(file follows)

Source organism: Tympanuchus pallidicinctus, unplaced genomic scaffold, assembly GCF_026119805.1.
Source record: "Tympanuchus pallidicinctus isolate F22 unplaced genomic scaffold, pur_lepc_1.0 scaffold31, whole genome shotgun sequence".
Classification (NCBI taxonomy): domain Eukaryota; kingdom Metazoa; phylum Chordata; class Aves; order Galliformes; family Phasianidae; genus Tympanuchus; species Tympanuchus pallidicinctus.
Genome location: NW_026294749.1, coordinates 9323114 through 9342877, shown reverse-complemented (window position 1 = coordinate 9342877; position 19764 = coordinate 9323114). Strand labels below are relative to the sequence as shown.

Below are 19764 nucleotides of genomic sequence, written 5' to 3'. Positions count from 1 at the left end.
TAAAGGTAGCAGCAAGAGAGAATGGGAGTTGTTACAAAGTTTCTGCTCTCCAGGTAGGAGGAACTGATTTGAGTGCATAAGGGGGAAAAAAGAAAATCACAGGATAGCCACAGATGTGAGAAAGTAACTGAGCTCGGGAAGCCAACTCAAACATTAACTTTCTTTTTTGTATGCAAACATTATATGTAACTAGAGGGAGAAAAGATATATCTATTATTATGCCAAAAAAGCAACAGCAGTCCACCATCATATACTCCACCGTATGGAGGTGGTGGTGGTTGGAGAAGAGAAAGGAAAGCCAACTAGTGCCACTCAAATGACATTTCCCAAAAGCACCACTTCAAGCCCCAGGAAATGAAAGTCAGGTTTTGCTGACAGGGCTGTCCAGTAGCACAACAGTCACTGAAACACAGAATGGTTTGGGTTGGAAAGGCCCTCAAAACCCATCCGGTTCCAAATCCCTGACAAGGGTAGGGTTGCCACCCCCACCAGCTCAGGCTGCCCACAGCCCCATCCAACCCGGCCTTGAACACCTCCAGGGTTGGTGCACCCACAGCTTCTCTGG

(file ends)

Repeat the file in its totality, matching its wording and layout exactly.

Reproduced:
Source organism: Tympanuchus pallidicinctus, unplaced genomic scaffold, assembly GCF_026119805.1.
Source record: "Tympanuchus pallidicinctus isolate F22 unplaced genomic scaffold, pur_lepc_1.0 scaffold31, whole genome shotgun sequence".
Classification (NCBI taxonomy): domain Eukaryota; kingdom Metazoa; phylum Chordata; class Aves; order Galliformes; family Phasianidae; genus Tympanuchus; species Tympanuchus pallidicinctus.
Genome location: NW_026294749.1, coordinates 9323114 through 9342877, shown reverse-complemented (window position 1 = coordinate 9342877; position 19764 = coordinate 9323114). Strand labels below are relative to the sequence as shown.

Below are 19764 nucleotides of genomic sequence, written 5' to 3'. Positions count from 1 at the left end.
TAAAGGTAGCAGCAAGAGAGAATGGGAGTTGTTACAAAGTTTCTGCTCTCCAGGTAGGAGGAACTGATTTGAGTGCATAAGGGGGAAAAAAGAAAATCACAGGATAGCCACAGATGTGAGAAAGTAACTGAGCTCGGGAAGCCAACTCAAACATTAACTTTCTTTTTTGTATGCAAACATTATATGTAACTAGAGGGAGAAAAGATATATCTATTATTATGCCAAAAAAGCAACAGCAGTCCACCATCATATACTCCACCGTATGGAGGTGGTGGTGGTTGGAGAAGAGAAAGGAAAGCCAACTAGTGCCACTCAAATGACATTTCCCAAAAGCACCACTTCAAGCCCCAGGAAATGAAAGTCAGGTTTTGCTGACAGGGCTGTCCAGTAGCACAACAGTCACTGAAACACAGAATGGTTTGGGTTGGAAAGGCCCTCAAAACCCATCCGGTTCCAAATCCCTGACAAGGGTAGGGTTGCCACCCCCACCAGCTCAGGCTGCCCACAGCCCCATCCAACCCGGCCTTGAACACCTCCAGGGTTGGTGCACCCACAGCTTCTCTGG